Sacramento City Hall, April 29, 2014. Jose Luis Villegas
Sacramento City Hall, April 29, 2014. Jose Luis Villegas

City Beat

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City Beat

Sacramento City Hall wants women to come forward if sexually harassed

By Ryan Lillis

rlillis@sacbee.com

October 31, 2017 02:43 PM

UPDATED October 31, 2017 10:06 PM

As women continue to shine a light on a culture of sexual harassment and assault in the state Capitol, the city of Sacramento is telling employees that they have several safe avenues to come forward with their claims.

Sacramento City Hall, with its own history of sexual harassment allegations, is “committed to doing everything (it) can to make it crystal clear sexual harassment will not be tolerated,” Mayor Darrell Steinberg and City Manager Howard Chan wrote in a letter to city employees Monday.

“We also recognize that even City Hall is susceptible to the destructive effects of sexual harassment and understand the way that we, as new leaders of our city government, talk and act about sexual harassment sets the tone and expectations for our entire organization,” the letter reads.

Steinberg said in an interview that the letter was not written in response to recent allegations at City Hall, but instead to “recognize that the single biggest issue here is the genuine fear that women have in coming forward.”

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“What I’m absolutely committed to is working with our city family to ensure that there are multiple safe pathways for women to report whenever they feel uncomfortable or have been victimized in any way,” the mayor said.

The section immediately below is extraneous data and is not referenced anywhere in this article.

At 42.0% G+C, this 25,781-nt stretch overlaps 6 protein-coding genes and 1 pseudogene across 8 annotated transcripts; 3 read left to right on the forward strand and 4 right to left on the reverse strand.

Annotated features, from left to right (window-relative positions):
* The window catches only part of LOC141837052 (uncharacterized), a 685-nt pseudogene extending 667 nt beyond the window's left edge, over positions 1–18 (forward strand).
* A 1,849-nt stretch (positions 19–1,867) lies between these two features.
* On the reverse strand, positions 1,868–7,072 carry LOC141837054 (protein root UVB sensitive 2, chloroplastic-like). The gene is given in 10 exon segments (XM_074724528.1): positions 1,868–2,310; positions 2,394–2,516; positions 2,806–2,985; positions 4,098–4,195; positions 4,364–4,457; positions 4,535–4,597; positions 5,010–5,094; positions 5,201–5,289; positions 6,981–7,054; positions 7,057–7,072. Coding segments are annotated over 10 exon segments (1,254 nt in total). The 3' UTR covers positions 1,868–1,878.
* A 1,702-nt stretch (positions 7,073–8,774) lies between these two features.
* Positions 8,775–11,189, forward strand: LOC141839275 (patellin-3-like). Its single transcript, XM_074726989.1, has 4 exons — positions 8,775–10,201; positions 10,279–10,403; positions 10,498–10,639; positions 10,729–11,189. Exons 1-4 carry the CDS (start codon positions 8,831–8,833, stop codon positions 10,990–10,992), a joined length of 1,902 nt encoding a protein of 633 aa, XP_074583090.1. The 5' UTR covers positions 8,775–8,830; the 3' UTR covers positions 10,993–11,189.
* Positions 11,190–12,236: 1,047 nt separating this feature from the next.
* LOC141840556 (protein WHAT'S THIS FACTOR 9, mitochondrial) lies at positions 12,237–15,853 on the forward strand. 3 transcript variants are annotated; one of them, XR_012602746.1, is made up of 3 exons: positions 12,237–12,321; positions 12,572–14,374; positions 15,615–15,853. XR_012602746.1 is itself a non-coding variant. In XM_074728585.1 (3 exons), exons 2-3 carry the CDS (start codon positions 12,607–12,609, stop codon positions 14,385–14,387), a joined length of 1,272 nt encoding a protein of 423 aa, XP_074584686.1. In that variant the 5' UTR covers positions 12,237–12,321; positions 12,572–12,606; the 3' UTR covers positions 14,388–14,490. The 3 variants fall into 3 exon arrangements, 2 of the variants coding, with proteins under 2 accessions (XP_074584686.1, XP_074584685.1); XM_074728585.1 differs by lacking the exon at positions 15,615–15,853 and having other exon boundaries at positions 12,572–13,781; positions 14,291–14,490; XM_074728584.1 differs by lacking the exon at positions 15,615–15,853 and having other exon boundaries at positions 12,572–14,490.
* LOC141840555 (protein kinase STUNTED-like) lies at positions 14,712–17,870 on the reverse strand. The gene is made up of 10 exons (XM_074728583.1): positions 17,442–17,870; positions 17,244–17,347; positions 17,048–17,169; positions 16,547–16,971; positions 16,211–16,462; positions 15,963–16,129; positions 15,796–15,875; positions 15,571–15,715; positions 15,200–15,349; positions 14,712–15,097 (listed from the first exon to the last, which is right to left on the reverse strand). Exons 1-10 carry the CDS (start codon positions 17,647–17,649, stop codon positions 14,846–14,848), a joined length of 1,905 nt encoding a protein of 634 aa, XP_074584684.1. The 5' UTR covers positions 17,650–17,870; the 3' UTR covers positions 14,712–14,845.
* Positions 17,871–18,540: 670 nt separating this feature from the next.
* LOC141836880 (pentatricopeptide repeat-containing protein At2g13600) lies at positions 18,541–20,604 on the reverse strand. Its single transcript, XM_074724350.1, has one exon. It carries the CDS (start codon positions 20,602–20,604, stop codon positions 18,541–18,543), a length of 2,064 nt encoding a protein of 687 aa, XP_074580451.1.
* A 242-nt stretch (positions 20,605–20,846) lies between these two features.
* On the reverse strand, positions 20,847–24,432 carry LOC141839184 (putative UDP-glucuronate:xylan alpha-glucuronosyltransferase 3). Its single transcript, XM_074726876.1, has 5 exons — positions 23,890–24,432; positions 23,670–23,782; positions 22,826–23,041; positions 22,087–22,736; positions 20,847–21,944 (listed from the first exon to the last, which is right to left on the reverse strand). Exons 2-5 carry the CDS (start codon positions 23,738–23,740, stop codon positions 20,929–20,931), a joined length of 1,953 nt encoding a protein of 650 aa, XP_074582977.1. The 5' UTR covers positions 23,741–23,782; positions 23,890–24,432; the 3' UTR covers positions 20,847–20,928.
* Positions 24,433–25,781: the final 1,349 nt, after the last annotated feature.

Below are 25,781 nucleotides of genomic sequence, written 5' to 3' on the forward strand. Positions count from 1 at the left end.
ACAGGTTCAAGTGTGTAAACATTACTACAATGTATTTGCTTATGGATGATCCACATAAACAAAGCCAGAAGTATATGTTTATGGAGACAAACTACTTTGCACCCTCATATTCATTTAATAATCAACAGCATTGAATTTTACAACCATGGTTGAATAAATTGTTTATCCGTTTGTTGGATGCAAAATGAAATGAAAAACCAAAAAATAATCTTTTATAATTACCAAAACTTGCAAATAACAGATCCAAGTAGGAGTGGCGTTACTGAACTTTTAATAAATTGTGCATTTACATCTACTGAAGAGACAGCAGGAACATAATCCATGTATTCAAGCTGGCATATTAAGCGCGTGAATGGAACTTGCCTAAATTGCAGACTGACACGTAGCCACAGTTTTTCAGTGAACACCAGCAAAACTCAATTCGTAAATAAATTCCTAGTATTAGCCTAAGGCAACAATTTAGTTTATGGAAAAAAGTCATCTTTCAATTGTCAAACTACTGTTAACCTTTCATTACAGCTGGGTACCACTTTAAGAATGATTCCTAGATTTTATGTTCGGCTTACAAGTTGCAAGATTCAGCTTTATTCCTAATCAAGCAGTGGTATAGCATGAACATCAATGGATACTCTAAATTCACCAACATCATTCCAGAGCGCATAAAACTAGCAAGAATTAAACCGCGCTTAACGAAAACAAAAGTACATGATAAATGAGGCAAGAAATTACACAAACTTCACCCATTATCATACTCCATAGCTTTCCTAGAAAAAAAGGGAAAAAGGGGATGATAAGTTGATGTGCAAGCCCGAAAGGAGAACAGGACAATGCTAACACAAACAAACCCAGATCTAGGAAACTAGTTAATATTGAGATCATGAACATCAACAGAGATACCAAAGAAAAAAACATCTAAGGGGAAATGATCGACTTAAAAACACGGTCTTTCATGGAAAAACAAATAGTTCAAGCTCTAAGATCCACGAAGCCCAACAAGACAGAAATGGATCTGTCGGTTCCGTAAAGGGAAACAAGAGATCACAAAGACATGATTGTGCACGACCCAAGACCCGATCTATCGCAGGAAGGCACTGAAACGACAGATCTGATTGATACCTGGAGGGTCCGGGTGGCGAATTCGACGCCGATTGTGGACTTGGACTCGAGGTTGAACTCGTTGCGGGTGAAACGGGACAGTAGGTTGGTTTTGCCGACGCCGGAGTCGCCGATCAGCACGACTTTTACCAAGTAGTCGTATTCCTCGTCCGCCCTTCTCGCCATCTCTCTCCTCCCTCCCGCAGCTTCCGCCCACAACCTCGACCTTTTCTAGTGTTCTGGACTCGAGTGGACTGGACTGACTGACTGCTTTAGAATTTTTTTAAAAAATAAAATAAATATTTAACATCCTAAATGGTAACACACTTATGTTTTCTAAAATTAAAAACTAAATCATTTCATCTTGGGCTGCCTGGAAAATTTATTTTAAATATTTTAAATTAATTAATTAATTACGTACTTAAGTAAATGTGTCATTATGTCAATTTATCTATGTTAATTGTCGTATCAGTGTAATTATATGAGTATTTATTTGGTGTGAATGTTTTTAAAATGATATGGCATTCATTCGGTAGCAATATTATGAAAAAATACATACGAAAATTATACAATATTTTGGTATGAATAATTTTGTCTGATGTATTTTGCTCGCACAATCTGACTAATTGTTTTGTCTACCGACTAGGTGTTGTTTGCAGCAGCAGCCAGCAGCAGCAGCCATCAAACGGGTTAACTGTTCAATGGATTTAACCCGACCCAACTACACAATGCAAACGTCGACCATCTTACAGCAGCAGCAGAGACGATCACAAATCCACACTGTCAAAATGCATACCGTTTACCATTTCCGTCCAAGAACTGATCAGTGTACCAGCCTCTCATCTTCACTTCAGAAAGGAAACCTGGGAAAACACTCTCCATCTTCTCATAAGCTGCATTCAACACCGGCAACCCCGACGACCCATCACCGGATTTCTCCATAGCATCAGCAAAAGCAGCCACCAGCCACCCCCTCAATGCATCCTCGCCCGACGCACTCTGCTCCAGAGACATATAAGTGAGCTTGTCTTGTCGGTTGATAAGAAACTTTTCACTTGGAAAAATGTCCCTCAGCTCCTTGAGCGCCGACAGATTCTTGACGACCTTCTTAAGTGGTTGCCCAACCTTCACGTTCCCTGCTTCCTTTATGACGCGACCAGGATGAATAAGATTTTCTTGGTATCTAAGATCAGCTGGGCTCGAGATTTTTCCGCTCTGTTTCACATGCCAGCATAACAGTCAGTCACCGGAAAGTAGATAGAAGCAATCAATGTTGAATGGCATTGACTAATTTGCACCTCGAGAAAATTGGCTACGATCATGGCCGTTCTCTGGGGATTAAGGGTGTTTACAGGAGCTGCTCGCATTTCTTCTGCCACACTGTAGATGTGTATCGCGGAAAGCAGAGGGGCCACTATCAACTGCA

In addition to an anonymous whistleblower hotline already in place, Steinberg said he may organize a group of veteran female city employees who would hear complaints by other workers and “help guide the person who has been harassed to get redress.”

“All leaders in our organization must reflect on why this fear (to report harassment) exists and what safe pathways we must create or improve for women and men to comfortably and readily step forward,” the letter to city employees reads. “We need your strong input and advice on this most important challenge.”

Former Mayor Kevin Johnson was accused of sexual harassment by an employee in the city manager’s office in 2015. Johnson denied any wrongdoing and the woman’s claim was rejected by a city investigation.

Later that year, a city employee filed a sexual harassment claim against Councilman Allen Warren, which the city also rejected. The woman, Delia Chacon, later withdrew her claim and released a statement apologizing for “any negative impact her allegations may have had on Councilmember Warren or the city.”

While the claims did not result in findings of wrongdoing, they pushed the city to audit and revise its policies on claims of harassment and discrimination. The city last year adopted tougher enforcement and broader definitions on what qualifies as harassing behavior.

Steinberg is a former assemblyman and president of the state Senate. He said there were “very few formal complaints” of harassment in the Capitol during his tenure there.

“But on reflection, I’ve recognized that all leaders at all levels of government and industry need to look deep and ask what do we do to assure a culture where women feel safe about coming forward,” he said.

See some of the more than half a million #MeToo posts that have taken over Twitter

Women and men alike have taken to social media recently to post "#MeToo" to raise awareness for the number of victims of sexual harassment and assault. People were encouraged to tweet the hashtag if they had been victims of these themselves.

Ryan Lillis: 916-321-1085, @Ryan_Lillis